Red Dawn Blu-ray Review
Occasionally a film’s raw concept can be so compelling, so immersive and so thought provoking, it can actually mask out the project’s inferior content. 1984’s RED DAWN has transitioned into a classic, sans the “cult” moniker, as the film’s notoriety has soared in past years due to its motley crew of now well-known stars and the sustained relevance of its terrifying and incrementally more possible plot of an invasion on American soil. The bone chilling idea of being awakened by a foreign military force is what keeps the original RED DAWN in the view of crimson colored lenses by its fans, because it’s certainly not the acting, directing, writing or production value. A film of this ilk should be the “poster child” for anyone that actually champions remakes. It contains an incredible plot concept that has only strengthened with time and can now be produced with modern technology and top writers/actors that have a love and passion for the source material. So armed with this mandate what does Hollywood give us? A stuntman who once played Jason Voorhees in the director’s chair and “The Norse God of Thunder” in the Patrick Swayze role. Maybe we deserve to be invaded.
This time around it’s the North Koreans, although still backed by the Russians, who have invaded the “land of the free,” by triggering some type of super secret EMP weapon that has knocked most of the US electrical grid and allowed foreign forces to invade from both coasts. As the invasion begins, US Marine Jed Eckert (Chris Hemsworth, THOR) who is home on leave in Spokane, Washington, gathers his brother Matt (Josh Peck, THE WACKNESS) and a band of his friends in a retreat to their father’s cabin in the woods. As the North Koreans further establish themselves in the town, the small band of refugees learn to become an insurgence with the guidance and training of Eckert, and take on nickname of their high school mascot, The Wolverines.
Even though casting for this film was not spectacular, it’s certainly not the cause of its epic disappointment. Hemsworth is now a very well known asset from the Marvel films and he is probably the most believable character in the film, so even though there were probably better options to take on the now iconic role of Swayze’s Jed, Hemsworth is at a distinctly progressive point in his career than Swayze was in 1984. The chief saboteur of RED DAWN’s second mission is shallow and callous treatment of any semblance of character development. Probably the most enduring torment of the original film is way most of the character interaction felt monotonous and unedited, but at least it did allow for a sense of investment in their fate from the audience. In the new film, as soon as “The Wolverines” are assembled, the narrative jumps into a montage mode that would make Rocky Balboa wince. Not only does it miserably fail in selling the notion of a group of high school kids absorbing the physical and mental toughness needed to survive such a predicament, but it hardly allows for any recognition of the team’s individual members.
Another “ace in the hole” of this remake should’ve been the escalating probability of this once unfathomable scenario due to cyber terrorism. The film begins on the right track with real-life clips from news shows demonstrating how the US has weakened itself by deploying too many troops across the globe and the impending threat of an attack on our computer systems. The latter is completely ignored as the film progresses, even though a compromising of our computer servers would be a far more believable scenario than a super EMP that destroys all the power grids in the country. There was also an opportunity wasted to address why in a country where guns outnumber people, why was it so incredibly easy for paratroopers to take over two-thirds of the country.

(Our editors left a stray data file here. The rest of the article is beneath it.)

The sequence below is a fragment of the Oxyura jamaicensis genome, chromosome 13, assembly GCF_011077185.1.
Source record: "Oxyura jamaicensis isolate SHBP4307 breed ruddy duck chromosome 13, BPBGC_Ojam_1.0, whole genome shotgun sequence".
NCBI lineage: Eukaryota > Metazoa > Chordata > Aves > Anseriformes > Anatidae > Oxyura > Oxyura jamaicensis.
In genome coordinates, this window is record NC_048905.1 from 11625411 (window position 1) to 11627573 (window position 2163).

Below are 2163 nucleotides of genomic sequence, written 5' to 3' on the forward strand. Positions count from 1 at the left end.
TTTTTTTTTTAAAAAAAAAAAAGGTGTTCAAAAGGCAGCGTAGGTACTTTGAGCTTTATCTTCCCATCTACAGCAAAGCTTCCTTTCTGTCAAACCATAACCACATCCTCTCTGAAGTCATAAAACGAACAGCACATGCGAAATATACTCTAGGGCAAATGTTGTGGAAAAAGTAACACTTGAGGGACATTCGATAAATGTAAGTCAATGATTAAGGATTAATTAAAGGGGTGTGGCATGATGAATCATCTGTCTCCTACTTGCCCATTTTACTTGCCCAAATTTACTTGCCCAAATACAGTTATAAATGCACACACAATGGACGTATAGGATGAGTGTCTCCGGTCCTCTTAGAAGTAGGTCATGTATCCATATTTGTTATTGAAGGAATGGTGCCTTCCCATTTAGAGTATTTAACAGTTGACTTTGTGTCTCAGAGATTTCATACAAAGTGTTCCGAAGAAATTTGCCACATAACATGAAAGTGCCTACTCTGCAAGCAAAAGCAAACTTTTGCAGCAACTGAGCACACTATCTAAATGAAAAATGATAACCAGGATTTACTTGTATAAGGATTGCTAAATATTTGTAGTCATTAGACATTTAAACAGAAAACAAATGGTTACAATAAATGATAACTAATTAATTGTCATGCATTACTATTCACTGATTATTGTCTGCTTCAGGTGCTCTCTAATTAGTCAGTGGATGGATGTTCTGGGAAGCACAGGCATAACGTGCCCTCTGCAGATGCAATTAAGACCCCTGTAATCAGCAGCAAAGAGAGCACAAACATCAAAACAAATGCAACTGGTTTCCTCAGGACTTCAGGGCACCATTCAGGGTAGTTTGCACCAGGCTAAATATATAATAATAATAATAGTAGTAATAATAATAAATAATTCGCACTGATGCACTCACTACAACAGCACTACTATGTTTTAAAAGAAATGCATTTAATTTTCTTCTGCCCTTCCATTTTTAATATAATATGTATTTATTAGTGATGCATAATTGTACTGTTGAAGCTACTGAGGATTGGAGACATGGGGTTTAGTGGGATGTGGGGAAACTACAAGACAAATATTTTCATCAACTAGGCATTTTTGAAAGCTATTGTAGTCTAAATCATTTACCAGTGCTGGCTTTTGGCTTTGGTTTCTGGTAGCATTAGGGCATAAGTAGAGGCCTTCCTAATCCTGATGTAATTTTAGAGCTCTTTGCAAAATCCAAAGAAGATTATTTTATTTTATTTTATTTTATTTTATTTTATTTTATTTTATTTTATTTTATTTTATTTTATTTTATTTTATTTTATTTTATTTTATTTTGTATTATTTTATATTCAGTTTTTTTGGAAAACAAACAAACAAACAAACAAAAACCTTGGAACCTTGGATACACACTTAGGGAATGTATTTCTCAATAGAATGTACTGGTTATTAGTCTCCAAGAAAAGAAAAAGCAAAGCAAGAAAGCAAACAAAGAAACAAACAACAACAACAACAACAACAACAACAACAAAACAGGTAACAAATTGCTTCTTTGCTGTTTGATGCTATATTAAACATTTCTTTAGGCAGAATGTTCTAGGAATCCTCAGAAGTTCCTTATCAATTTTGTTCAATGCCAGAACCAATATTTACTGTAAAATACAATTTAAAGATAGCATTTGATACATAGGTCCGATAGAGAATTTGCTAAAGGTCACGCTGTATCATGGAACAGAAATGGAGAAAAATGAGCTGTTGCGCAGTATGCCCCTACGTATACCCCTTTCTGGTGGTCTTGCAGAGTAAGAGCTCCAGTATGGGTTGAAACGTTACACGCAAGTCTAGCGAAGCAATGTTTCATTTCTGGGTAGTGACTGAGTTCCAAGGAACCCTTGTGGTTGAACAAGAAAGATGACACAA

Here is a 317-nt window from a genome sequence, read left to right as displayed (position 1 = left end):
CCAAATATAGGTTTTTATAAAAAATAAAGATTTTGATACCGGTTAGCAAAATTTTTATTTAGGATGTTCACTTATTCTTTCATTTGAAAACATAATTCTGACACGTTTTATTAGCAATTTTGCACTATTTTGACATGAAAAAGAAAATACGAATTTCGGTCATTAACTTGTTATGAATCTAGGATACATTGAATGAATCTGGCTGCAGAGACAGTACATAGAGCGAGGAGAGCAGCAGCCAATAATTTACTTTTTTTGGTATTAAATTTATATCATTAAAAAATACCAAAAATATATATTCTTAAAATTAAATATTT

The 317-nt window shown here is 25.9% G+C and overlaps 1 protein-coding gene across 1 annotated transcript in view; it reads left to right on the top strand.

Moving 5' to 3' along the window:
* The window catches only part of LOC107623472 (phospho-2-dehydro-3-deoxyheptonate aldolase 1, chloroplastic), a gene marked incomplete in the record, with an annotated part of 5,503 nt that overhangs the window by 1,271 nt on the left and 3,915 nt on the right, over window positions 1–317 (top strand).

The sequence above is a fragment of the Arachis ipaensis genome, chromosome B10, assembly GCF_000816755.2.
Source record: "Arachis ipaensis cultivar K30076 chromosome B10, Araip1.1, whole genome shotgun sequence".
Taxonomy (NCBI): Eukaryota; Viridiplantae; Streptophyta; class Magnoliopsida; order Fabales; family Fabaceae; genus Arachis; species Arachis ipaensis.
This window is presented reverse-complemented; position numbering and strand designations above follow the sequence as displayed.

Emphatic detractors of “remakes” will have a new entry in their portfolios with 2012’s RED DAWN as an exemplification of incredulous exploitation of audiences’ nostalgia by way of big action sequences and gratuitous violence that secures no roots in the film’s characters outside of the main protagonist. First-time director Dan Bradley had a valuable opportunity to greatly improve on well-loved title and indoctrinate a new band of “Wolverines” to the next generation, but instead the only battle cry they’ll be uttering is, “Where was Hugh Jackman?”
Video: 2.40:1 Widescreen, 1080p/AVC MPEG-4: The picture is near flawless on this disc, it has deep blacks, fantastic contrast and the unparalleled sharpness a Blu-ray is capable of. But it’s all wrong for this film, and especially for a remake of a film where the grittiness of the production was such a strong element. I’m not saying they should’ve started laying on the grain filters until it looked like the Zapruder tape, but a little would’ve gone a long way in helping the overall tone of the film not seem like an episode of NBC’s REVOLUTION.
Audio: English DTS-HD Master Audio 5.1: The audio in the film is very well done, the many explosions and waves of gunfire never interfere with the dialogue and in the few instances in the film where the audience will actually care about specific characters, the audio enhances the moment greatly.
There are zero bonus features included on this Blu-ray: This is a very odd way to release a brand new film, usually the bonus features are shot in correlation with the film’s production. As for a commentary, you can still hear one from the production studio simply by inference; there was no way they were sinking one more penny into this project.